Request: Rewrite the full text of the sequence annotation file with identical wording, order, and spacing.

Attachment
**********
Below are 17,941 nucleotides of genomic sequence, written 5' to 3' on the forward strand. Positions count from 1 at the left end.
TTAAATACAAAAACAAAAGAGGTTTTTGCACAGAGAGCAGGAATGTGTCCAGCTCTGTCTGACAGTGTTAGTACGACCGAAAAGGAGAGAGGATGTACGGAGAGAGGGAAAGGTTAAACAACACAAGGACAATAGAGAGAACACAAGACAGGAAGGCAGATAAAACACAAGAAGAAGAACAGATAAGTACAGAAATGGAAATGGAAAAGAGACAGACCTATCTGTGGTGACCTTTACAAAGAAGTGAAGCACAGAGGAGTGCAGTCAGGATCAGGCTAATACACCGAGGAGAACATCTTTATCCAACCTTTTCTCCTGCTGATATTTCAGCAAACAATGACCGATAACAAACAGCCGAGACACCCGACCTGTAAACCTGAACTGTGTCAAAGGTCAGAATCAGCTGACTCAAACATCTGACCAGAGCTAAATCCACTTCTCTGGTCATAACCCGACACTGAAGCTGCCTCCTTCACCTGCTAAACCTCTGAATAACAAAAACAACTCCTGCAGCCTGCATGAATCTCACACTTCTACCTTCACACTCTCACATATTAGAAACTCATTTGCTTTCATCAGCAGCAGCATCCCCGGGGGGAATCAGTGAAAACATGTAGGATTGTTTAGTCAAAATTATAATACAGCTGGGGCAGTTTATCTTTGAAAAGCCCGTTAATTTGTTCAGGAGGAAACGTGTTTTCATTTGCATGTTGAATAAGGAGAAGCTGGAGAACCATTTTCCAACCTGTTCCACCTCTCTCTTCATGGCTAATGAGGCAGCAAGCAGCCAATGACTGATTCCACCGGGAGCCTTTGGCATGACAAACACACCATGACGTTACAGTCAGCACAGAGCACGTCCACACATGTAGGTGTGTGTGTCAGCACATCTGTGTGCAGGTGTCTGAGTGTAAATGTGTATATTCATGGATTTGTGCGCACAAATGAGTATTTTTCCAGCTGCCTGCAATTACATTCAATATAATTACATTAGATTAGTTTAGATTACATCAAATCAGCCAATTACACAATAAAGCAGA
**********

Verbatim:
Below are 17,941 nucleotides of genomic sequence, written 5' to 3' on the forward strand. Positions count from 1 at the left end.
TTAAATACAAAAACAAAAGAGGTTTTTGCACAGAGAGCAGGAATGTGTCCAGCTCTGTCTGACAGTGTTAGTACGACCGAAAAGGAGAGAGGATGTACGGAGAGAGGGAAAGGTTAAACAACACAAGGACAATAGAGAGAACACAAGACAGGAAGGCAGATAAAACACAAGAAGAAGAACAGATAAGTACAGAAATGGAAATGGAAAAGAGACAGACCTATCTGTGGTGACCTTTACAAAGAAGTGAAGCACAGAGGAGTGCAGTCAGGATCAGGCTAATACACCGAGGAGAACATCTTTATCCAACCTTTTCTCCTGCTGATATTTCAGCAAACAATGACCGATAACAAACAGCCGAGACACCCGACCTGTAAACCTGAACTGTGTCAAAGGTCAGAATCAGCTGACTCAAACATCTGACCAGAGCTAAATCCACTTCTCTGGTCATAACCCGACACTGAAGCTGCCTCCTTCACCTGCTAAACCTCTGAATAACAAAAACAACTCCTGCAGCCTGCATGAATCTCACACTTCTACCTTCACACTCTCACATATTAGAAACTCATTTGCTTTCATCAGCAGCAGCATCCCCGGGGGGAATCAGTGAAAACATGTAGGATTGTTTAGTCAAAATTATAATACAGCTGGGGCAGTTTATCTTTGAAAAGCCCGTTAATTTGTTCAGGAGGAAACGTGTTTTCATTTGCATGTTGAATAAGGAGAAGCTGGAGAACCATTTTCCAACCTGTTCCACCTCTCTCTTCATGGCTAATGAGGCAGCAAGCAGCCAATGACTGATTCCACCGGGAGCCTTTGGCATGACAAACACACCATGACGTTACAGTCAGCACAGAGCACGTCCACACATGTAGGTGTGTGTGTCAGCACATCTGTGTGCAGGTGTCTGAGTGTAAATGTGTATATTCATGGATTTGTGCGCACAAATGAGTATTTTTCCAGCTGCCTGCAATTACATTCAATATAATTACATTAGATTAGTTTAGATTACATCAAATCAGCCAATTACACAATAAAGCAGA